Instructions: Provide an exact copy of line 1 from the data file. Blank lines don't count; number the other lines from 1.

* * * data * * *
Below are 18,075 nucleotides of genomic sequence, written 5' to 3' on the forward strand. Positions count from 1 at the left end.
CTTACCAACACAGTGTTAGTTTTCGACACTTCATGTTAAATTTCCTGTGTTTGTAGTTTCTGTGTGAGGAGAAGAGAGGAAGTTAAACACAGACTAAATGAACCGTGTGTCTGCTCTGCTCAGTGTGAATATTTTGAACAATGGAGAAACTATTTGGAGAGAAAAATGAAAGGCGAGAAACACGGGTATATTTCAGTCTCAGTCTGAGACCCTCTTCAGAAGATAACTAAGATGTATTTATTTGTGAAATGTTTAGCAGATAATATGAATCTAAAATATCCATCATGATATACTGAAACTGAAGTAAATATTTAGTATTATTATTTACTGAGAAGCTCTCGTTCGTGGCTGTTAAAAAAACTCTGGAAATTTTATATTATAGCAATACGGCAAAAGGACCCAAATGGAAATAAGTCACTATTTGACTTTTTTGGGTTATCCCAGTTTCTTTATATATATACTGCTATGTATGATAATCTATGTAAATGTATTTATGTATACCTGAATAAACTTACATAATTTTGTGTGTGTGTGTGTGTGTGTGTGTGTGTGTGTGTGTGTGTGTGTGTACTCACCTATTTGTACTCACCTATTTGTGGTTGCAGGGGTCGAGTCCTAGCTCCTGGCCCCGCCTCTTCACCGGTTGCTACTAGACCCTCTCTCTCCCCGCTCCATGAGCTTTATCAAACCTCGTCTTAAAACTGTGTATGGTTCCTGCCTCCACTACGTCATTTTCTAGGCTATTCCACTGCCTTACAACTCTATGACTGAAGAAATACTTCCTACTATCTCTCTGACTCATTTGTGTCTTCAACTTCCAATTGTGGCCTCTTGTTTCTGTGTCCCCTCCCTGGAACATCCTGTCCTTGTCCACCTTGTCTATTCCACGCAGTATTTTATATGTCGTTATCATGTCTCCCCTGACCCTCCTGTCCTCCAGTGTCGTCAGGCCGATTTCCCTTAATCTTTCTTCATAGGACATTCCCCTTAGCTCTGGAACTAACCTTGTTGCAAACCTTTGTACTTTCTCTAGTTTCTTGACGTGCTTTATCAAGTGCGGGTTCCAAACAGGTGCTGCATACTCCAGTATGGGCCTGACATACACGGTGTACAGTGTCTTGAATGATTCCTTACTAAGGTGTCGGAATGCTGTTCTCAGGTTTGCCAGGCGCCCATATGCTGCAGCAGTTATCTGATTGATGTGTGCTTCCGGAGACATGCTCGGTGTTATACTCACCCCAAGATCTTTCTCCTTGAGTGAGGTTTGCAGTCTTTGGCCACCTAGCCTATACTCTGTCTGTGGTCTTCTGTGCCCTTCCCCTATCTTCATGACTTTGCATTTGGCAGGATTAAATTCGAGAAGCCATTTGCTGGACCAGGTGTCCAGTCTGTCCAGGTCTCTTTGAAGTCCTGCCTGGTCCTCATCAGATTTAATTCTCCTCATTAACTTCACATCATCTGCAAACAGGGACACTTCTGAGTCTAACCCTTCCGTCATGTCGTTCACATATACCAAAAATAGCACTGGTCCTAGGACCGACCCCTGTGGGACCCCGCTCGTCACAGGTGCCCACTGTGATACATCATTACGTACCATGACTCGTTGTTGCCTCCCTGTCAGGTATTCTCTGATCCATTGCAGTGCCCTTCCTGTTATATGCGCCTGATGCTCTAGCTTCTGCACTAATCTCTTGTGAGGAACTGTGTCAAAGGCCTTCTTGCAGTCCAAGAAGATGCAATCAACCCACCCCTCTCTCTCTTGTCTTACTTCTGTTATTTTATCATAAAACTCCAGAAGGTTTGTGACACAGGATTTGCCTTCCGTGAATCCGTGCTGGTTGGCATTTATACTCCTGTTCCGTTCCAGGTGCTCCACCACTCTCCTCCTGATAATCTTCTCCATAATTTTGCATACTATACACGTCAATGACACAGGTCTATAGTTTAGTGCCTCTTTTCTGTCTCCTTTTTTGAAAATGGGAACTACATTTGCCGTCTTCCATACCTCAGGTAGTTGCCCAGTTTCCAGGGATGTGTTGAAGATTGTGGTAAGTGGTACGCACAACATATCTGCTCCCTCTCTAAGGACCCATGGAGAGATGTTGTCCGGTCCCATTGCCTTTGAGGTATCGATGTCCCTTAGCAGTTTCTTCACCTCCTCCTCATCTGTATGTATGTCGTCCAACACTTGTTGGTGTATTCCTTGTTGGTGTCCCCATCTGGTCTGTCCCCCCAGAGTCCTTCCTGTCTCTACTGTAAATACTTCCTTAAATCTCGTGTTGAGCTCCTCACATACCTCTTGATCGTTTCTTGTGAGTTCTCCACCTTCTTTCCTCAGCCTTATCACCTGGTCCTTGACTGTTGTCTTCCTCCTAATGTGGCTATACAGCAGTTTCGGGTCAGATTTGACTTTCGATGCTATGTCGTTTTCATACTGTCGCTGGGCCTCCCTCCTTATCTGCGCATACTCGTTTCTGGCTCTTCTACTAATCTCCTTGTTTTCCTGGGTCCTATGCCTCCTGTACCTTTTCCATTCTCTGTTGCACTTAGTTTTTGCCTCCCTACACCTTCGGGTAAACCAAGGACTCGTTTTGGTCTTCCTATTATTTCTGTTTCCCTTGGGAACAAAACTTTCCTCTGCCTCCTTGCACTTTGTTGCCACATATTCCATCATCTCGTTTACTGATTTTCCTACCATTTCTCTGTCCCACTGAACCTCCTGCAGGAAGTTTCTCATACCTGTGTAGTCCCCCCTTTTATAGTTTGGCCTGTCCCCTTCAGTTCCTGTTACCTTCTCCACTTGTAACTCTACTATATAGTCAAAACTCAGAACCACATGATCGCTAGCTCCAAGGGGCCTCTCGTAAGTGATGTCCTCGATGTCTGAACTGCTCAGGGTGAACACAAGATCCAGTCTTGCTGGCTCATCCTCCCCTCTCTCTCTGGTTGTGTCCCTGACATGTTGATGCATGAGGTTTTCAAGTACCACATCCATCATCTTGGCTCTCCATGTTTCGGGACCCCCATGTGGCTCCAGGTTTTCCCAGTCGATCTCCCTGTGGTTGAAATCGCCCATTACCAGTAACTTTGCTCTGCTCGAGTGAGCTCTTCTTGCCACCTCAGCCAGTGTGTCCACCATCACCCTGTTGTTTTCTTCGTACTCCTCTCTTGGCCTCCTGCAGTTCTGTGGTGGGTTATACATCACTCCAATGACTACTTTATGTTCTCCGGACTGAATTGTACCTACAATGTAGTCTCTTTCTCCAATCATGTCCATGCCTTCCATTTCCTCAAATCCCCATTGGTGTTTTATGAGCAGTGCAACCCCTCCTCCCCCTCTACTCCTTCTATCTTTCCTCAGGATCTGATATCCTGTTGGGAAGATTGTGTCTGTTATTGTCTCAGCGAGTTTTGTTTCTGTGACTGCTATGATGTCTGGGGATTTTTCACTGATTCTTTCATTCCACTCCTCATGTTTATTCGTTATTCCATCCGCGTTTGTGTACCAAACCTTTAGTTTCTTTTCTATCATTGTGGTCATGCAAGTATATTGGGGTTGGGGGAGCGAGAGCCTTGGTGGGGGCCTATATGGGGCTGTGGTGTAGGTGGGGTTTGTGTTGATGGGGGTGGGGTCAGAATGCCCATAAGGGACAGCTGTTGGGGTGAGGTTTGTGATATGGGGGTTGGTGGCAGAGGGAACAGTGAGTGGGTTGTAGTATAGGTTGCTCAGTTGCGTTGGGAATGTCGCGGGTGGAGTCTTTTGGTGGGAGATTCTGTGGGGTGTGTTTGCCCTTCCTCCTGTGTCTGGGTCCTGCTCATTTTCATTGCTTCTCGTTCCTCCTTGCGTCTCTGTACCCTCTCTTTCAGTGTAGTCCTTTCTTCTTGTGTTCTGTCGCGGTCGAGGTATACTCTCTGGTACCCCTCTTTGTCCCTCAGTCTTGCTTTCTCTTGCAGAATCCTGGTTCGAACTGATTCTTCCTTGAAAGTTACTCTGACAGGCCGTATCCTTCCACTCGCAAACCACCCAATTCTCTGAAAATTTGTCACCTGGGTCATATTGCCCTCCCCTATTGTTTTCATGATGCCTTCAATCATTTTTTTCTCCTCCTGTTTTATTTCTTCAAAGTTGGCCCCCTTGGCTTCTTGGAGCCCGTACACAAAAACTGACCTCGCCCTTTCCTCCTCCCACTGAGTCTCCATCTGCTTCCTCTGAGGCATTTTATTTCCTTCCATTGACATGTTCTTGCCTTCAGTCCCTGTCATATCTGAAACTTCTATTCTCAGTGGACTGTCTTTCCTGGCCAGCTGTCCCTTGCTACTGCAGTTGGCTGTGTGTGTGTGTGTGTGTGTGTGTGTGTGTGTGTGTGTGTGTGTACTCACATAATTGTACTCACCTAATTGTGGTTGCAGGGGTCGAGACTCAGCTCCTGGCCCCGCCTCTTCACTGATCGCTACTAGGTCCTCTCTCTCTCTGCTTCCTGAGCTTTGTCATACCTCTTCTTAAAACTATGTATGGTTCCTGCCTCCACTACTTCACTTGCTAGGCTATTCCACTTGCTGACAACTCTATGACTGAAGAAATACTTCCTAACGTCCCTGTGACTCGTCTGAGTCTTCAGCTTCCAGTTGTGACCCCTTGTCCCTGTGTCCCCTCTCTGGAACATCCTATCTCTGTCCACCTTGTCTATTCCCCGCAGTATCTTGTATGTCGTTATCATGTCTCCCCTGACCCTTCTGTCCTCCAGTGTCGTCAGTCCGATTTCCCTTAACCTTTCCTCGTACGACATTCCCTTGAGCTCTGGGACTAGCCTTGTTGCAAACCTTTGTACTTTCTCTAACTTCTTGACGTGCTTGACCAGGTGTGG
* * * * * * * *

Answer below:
Below are 18,075 nucleotides of genomic sequence, written 5' to 3' on the forward strand. Positions count from 1 at the left end.